The constitution of the Roman republic gave the whole legislative power to the people, without allowing a negative voice either to the nobility or consuls. This unbounded power they possessed in a collective, not in a representative body. The consequences were: When the people, by success and conquest, had become very numerous, and had spread themselves to a great distance from the capital, the city-tribes, though the most contemptible, carried almost every vote: They were, therefore, most cajoled by every one that affected popularity: They were supported in idleness by the general distribution of corn, and by particular bribes, which they received from almost every candidate: By this means, they became every day more licentious, and the Campus Martius was a perpetual scene of tumult and sedition: Armed slaves were introduced among these rascally citizens; so that the whole government fell into anarchy, and the greatest happiness, which the Romans could look for, was the despotic power of the C æ ae originally 'æ'; separated to make searching the text easier sars . Such are the effects of democracy without a representative.
I find this an odd remark. Dr. Senior wrote out a list. Then it was typed. After several years, it was photo-copied, retyped, and eventually sent around by email over the course of 30 years. It was put in print recently in his book, The Death of Christian Culture (also available in ebook format). In the process of writing this article, I received version by pdf and email. Now I have added the original list to a website, which is– for many readers– linked to their Facebook or LinkedIn pages. I believe your own posting in the “com box” testifies to the success of putting these “excellent ideas” “within that reality.” No? That John Senior’s list has appeared in so many media attests to the enduring worth and ongoing attraction of his views.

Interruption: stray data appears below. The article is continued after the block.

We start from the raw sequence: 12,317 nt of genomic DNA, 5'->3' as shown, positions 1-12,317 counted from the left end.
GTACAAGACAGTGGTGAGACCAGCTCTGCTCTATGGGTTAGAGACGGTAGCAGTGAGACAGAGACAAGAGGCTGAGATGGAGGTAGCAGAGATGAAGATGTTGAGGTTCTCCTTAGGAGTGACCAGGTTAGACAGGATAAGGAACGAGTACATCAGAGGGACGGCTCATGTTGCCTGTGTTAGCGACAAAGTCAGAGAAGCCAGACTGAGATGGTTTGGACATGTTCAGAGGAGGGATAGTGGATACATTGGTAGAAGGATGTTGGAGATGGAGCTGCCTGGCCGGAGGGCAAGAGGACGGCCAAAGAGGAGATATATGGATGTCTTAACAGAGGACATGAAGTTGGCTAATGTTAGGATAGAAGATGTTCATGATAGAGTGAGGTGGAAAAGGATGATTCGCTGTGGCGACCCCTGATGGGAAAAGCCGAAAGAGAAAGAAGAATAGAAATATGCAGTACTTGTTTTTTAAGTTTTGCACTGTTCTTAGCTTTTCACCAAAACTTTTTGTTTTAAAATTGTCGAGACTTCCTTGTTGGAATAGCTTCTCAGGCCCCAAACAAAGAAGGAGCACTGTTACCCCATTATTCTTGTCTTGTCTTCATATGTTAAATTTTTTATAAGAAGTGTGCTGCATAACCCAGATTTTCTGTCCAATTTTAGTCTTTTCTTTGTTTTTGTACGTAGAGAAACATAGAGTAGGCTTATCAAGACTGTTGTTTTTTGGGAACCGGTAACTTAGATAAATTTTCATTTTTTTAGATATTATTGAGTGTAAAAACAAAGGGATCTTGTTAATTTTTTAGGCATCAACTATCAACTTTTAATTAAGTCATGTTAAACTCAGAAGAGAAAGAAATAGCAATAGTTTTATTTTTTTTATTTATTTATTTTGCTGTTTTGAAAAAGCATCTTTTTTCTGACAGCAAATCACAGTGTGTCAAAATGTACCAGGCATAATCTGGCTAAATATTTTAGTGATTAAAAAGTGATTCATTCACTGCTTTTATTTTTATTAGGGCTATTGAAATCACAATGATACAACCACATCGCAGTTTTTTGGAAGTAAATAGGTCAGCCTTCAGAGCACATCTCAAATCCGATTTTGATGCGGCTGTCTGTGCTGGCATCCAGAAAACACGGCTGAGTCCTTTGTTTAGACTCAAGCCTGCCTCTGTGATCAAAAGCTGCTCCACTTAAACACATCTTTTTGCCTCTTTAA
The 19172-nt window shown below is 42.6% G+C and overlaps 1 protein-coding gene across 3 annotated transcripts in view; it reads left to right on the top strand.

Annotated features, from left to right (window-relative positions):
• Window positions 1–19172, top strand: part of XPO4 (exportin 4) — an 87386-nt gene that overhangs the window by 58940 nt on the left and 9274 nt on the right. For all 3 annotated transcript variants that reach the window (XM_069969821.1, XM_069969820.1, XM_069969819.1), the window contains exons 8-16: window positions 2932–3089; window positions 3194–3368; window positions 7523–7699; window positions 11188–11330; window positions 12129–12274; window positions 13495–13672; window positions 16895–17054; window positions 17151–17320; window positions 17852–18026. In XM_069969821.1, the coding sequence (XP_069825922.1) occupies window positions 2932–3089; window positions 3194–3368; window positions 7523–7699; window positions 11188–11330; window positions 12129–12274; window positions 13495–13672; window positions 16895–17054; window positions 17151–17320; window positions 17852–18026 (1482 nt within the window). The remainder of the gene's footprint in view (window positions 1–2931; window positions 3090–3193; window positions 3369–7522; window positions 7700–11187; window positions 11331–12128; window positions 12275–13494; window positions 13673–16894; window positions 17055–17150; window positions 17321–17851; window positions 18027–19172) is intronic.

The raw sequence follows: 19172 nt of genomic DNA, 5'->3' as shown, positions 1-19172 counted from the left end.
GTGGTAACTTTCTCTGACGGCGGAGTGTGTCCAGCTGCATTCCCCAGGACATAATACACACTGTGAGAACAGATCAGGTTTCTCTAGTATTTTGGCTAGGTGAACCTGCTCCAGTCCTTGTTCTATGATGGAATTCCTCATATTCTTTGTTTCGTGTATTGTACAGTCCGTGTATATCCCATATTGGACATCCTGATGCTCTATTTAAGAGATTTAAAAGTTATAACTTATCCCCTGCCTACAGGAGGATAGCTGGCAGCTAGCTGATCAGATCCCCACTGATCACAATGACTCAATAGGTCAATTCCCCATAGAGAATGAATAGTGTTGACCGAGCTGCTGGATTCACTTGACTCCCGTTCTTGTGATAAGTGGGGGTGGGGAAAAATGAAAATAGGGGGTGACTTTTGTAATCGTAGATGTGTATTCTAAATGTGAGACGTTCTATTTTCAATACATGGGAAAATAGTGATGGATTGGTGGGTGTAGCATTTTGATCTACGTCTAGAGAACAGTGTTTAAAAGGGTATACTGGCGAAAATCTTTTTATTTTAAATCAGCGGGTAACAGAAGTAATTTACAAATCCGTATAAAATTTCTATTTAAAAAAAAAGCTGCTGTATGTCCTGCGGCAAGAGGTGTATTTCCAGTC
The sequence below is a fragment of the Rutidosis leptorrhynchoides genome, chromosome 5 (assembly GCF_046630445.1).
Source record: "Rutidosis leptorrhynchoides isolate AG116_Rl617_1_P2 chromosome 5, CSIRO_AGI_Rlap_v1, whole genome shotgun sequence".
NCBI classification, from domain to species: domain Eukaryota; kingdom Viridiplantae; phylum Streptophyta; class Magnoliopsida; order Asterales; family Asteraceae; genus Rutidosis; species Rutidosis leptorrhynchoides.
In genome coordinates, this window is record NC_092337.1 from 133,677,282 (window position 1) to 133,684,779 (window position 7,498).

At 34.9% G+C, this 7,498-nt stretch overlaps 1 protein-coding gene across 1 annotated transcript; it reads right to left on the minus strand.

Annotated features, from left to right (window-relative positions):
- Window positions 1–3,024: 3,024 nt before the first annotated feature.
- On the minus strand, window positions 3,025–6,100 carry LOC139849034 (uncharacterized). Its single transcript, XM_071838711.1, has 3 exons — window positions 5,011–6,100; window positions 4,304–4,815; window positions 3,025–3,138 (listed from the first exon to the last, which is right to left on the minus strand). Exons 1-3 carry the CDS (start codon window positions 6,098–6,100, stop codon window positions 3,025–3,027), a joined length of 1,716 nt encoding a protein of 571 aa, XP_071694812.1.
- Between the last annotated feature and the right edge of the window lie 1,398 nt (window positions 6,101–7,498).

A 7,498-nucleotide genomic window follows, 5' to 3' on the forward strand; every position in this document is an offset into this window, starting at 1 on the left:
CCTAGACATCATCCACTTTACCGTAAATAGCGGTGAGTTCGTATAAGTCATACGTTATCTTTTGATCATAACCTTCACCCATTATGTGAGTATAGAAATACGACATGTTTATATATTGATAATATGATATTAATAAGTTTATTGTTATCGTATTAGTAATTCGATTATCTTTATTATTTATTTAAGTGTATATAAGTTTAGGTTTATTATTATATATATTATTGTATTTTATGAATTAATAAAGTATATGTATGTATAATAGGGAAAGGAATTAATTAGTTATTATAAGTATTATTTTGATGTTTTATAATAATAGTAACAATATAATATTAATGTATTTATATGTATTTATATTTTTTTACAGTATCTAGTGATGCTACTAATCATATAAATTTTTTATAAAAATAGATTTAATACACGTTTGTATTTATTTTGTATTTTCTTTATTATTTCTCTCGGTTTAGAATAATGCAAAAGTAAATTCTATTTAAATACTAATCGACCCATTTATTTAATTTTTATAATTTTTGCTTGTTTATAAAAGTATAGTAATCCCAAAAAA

A face can tell the man. Cardinal Meisner’s kindly look fits Benedict’s description of a serene joyful man. Benedict. “The Church needs persuasive priests ‘who resist the dictatorship of the Zeitgeist and who live and think the faith with complete determination'”. That likely tells us where Benedict, still a Pontiff though unwilling to abrogate his abdication stands. Cowboys, soldiers, the strong are proud to die with their boots on. The Cardinal died with the Breviary in his lap. Apparently he prayed the entire priestly liturgy, Office of Readings, Morning Prayer, Daytime Prayer, Evening Prayer, Night Prayer. Doing so prayed the exact prayers in unison with the Church, mostly clerics throughout the world. Many laity are purchasing breviaries. A good thing. Anyone who has prayed the Office daily in its entirety develops an interior identity with the Church as a unity in faith and morals. The reason is the prayers particularly Office of Readings is steeped with the Apostolic Tradition, wonderful letters by the Great Fathers, Saints, and Martyrs. On every aspect of life and practice of the faith. Men and women who incorporate it as their rule of life most likely “resist the dictatorship of the Zeitgeist”.